measured, the utterances and revelations that fall from their lips are grave
and stolid. They speak an unintelligible tongue called economics, of a
blandness and ambiguity in keeping with their tasteful hand-crafted suits,
silk ties and soft leather shoes.
All this serves to conceal the impossibilist vision they are evoking, the
lurid fantasies that lurk beneath the cliches, the unrealisable scenarios of
universal prosperity, happiness and secular salvation which they proffer to
the credulous peoples of the earth. The runaway unreason of their version of
the future of humankind is dissimulated behind a torpid imagery long become
They, officials of the International Monetary Fund, representatives of the
World Trade Organisation, functionaries of the World Bank, emissaries from
this United Nations agency or that international acronym of global
dominance, step from their first-class berth into VIP lounges, before being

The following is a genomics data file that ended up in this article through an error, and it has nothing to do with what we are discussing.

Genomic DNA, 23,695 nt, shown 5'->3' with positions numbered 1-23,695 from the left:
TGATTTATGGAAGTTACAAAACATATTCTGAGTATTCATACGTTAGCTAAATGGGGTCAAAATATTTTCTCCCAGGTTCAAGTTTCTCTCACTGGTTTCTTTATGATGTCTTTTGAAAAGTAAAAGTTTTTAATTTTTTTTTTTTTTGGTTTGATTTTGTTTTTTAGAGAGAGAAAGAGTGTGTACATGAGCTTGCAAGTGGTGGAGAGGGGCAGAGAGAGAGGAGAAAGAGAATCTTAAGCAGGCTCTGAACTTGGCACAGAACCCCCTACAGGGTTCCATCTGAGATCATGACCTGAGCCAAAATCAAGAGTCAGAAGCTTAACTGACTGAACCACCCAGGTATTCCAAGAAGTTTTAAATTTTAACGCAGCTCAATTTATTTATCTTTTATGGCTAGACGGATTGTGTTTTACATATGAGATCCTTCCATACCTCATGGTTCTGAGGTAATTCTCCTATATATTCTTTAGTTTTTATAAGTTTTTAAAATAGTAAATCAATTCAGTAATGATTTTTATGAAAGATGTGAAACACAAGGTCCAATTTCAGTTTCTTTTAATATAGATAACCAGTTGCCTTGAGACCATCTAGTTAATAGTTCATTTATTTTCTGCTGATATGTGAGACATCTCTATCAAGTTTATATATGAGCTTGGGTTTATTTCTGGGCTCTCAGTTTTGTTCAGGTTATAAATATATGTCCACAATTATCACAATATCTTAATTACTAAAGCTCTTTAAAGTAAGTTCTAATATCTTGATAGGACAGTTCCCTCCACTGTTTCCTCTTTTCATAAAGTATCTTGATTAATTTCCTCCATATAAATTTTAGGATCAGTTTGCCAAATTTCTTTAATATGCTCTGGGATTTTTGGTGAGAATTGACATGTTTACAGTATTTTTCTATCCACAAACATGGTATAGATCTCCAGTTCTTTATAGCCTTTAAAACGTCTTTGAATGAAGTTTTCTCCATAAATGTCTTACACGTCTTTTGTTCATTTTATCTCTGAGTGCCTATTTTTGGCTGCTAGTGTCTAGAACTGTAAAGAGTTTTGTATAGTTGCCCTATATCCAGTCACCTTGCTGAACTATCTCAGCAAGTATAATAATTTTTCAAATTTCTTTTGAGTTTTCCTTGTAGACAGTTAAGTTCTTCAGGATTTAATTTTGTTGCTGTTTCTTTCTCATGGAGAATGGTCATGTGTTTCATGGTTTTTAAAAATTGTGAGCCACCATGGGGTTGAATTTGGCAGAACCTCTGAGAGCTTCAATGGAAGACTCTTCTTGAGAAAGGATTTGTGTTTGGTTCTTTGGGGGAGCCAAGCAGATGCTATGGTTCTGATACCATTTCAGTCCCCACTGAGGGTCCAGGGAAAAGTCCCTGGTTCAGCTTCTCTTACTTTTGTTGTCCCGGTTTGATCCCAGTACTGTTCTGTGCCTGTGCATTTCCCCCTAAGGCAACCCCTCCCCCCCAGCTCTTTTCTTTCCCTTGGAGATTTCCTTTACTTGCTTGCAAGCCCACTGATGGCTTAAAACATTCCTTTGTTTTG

whisked away to the capital city (it doesn't matter which country), leaving
a scent of reassurance, exuding an aura of certainty and a hint of expensive
cologne; to where, between the lobster, tiger-prawns and ancient whisky,
they will confide to the country's leaders, rulers and governing classes,
the secrets of growing rich like the West.
They pour into the receptive ears of the elite recipes for securing the
same advantages which they so conspicuously enjoy. They have come bearing,
not gifts exactly, but loans, lending facilities, packages, blueprints
for rescue, moneys made available for structural adjustments, economic
rectification. Theirs is a blind faith in privatisation, liberalisation,
transparency, economic reform, fiscal rectitide, good governance, human
rights, democracy and freedom.
What they mean is, sell to us your country's resources, its minerals, its
forests, its fishing-grounds, its precious stones, its crops, its natural
landscapes for tourist-traps, the labour of its people, the lands of
subsistence farmers and peasants, the real-estate occupied by the urban
poor, and we will make you rich. They promise their avid hearers they can